Microneedling - NEW INFORMATION

Whilst self isolating I am enjoying the opportunity to attend virtual beauty week put on by Professional Beauty, which if this awful Virus hadn’t ruined things I would have been going to in London.  However, it has meant I can sit and listen and watch all the seminars which I probably wouldn’t have got time to do otherwise.

One of the seminars I have watched was on Microneedling, it was very fascinating and informed me that there has been quite a few changes to how treatment should be approached and carried out.

Main changes being;

  • Smaller needle size - better & quicker results
  • No need for anaesthetic cream as needle size smaller - also anaesthetic cream does affect the treatment results 
  • Home use rollers - should we or not?
  • Inflammatory response - good or bad?

A bit about Microneedling

We think Microneedling was first used in 1995 by Dr Desmond Fernandes in Philadelphia to treat wrinkles and scars with hypodermic needles.  Around the same time Dr Fernades developed a small needle stamp to induce collagen production.

With more research, microneedling was discovered to be successful in treating other skin conditions besides scars, capitalising on the body’s natural healing process.

Skin conditions to be treated, but not limited to;

  • Lines & Wrinkles
  • Smooth the skin
  • Treat pigment issues
  • Treat brown spots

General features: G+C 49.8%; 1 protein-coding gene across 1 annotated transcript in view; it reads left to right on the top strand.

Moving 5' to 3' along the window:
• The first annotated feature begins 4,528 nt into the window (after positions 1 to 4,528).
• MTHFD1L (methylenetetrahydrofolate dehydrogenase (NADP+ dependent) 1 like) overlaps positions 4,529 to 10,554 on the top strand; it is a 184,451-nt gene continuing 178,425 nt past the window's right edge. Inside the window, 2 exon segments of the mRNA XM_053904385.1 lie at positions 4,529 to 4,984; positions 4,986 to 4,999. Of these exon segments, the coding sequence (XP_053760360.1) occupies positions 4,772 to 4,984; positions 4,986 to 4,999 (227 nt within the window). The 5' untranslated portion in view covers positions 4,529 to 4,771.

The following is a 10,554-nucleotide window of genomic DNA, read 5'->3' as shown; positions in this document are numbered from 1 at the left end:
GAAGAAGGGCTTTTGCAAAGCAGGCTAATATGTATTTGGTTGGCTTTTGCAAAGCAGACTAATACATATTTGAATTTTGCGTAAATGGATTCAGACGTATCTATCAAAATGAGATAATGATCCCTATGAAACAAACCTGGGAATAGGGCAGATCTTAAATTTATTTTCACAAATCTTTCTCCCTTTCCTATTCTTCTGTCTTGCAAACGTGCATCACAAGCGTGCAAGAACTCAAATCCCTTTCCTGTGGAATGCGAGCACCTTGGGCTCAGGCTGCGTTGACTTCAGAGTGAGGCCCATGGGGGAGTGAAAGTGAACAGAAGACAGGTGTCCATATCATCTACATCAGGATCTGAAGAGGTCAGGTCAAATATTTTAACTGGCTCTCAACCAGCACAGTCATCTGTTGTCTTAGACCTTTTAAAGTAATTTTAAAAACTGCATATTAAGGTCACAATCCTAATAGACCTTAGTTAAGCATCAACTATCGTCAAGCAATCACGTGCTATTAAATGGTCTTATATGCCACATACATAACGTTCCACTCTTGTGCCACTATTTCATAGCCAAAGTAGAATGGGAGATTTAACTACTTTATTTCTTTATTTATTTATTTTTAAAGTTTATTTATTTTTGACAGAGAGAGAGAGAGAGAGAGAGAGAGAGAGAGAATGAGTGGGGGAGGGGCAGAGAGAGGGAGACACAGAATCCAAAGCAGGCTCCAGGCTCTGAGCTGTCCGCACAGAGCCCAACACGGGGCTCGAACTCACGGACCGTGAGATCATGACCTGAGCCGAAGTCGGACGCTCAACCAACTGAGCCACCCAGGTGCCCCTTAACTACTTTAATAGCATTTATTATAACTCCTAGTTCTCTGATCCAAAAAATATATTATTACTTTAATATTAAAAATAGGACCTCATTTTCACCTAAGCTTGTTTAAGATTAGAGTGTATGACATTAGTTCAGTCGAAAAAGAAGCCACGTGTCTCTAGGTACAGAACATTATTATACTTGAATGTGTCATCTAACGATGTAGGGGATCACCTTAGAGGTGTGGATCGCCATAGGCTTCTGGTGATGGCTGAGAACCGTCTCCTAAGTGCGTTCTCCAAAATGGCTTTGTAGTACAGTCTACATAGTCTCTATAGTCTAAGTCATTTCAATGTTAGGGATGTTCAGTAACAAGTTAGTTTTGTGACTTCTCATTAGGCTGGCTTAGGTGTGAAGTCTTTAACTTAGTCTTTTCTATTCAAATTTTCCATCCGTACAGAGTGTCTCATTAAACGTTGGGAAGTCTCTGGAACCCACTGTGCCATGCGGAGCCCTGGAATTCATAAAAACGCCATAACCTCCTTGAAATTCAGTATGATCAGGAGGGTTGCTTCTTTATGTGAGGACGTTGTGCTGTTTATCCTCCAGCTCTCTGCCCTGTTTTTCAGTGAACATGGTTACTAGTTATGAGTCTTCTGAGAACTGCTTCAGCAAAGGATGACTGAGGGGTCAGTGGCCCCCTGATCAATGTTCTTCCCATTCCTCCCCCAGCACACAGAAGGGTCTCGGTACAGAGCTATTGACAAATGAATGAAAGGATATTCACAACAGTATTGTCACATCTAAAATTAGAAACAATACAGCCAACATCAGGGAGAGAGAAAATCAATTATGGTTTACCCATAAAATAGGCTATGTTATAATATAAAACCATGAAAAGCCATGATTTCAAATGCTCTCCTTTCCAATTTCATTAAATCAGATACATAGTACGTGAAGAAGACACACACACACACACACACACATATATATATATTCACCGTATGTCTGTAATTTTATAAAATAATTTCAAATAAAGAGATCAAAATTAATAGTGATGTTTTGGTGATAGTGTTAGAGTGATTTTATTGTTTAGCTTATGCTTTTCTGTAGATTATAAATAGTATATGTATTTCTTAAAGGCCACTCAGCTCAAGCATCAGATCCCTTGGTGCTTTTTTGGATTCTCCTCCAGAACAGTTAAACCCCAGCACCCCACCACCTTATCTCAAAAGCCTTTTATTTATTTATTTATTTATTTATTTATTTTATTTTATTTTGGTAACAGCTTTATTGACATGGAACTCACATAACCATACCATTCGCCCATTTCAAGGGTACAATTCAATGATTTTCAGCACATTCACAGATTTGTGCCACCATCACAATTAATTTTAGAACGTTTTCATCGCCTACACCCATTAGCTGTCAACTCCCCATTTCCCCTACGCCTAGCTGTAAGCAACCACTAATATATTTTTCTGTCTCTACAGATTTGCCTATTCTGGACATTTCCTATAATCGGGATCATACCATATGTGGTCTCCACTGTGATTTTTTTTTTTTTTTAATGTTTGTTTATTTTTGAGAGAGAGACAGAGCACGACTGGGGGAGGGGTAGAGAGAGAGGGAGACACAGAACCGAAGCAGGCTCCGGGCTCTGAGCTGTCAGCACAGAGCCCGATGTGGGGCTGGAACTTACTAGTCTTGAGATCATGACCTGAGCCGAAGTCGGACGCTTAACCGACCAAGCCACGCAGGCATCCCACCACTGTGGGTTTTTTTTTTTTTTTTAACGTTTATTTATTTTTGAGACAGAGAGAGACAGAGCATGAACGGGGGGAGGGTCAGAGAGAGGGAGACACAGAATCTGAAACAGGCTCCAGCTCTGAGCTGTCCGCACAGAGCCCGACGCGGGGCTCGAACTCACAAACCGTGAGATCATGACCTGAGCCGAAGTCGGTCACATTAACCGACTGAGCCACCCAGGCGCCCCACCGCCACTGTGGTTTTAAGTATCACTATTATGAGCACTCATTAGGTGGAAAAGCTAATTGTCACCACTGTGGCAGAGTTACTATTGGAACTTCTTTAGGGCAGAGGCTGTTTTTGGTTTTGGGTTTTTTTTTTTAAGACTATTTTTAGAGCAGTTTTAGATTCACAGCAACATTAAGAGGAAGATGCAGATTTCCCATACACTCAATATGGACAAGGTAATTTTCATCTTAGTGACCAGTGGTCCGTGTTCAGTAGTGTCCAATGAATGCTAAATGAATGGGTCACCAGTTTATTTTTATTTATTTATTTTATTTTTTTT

• Brighten dull skin
  • Enhance delivery system for topical preparations

Microneedling stimulates the body’s wound healing response in the following ways;

  1. Coagulation and clot formation - first few minutes after treatment (injury) 
  2. Inflammation (reactive) - Within minutes to hours of injury - Increased capillary permeability (increased blood flow) and chemotaxis (movement of a cell in response to stimulus) result in the presence of leukocytes and macrophages which rid the wind of bacteria and debris.
  3. Proliferation (regenerative) - 2-3 days and lasts 2-4 weeks - Fibroblasts migrate inwards following chemoattractant signals from macrophages.  They secrete collagen, elastin, and proteoglycans.
  4. Epithelialization - 2-21 days - Epithelial cells at the wound site flatten, detach, and migrate across the open wound. Proliferation begins again once the wound surface is covered. 
  5. Maturation (remodelling) 3 weeks - 24 months - Type III collagen is replaced by Type I collagen.  Collagenase regulates and balances collagen production.

Collagenase is the enzyme that peaks at around day 14 in the wound healing process to help with the remodelling excess collagen.  

So there is no need to needle more than once every 2 weeks (at 0.5mm) 

Inflammatory Response

For a long time we have considered that an inflammatory response is the major activation to collagen production.  However inflammation is linked to various medical conditions and form the basis of ageing.  Basically if this is correct why don’t clients with chronic skin conditions such as atopic dermatitis appear youthful forever?  Aggressive inflammation can also lead to fibrosis as well as increased downtime and clients ability to endure the treatment.

It has become much more obvious that lots of skin conditions can be treated more superficially with a 0.5mm microneedling device more often than using a 1.0mm or 1.5mm at a deeper level.  This does depend on what we are treating, scars and stretch marks will still need the deeper treatment.

Home use has also come under scrutiny. Can we trust our clients not to push too hard?  Not use the device too often?  Answer for me is yes mostly but no to some!

So for me it comes to this, if you have a roller at home please don’t use it more than once every 2 weeks. If you are using your roller for scarring then once a week only on the scarred area is ok.  


Leave a comment

All comments are moderated before being published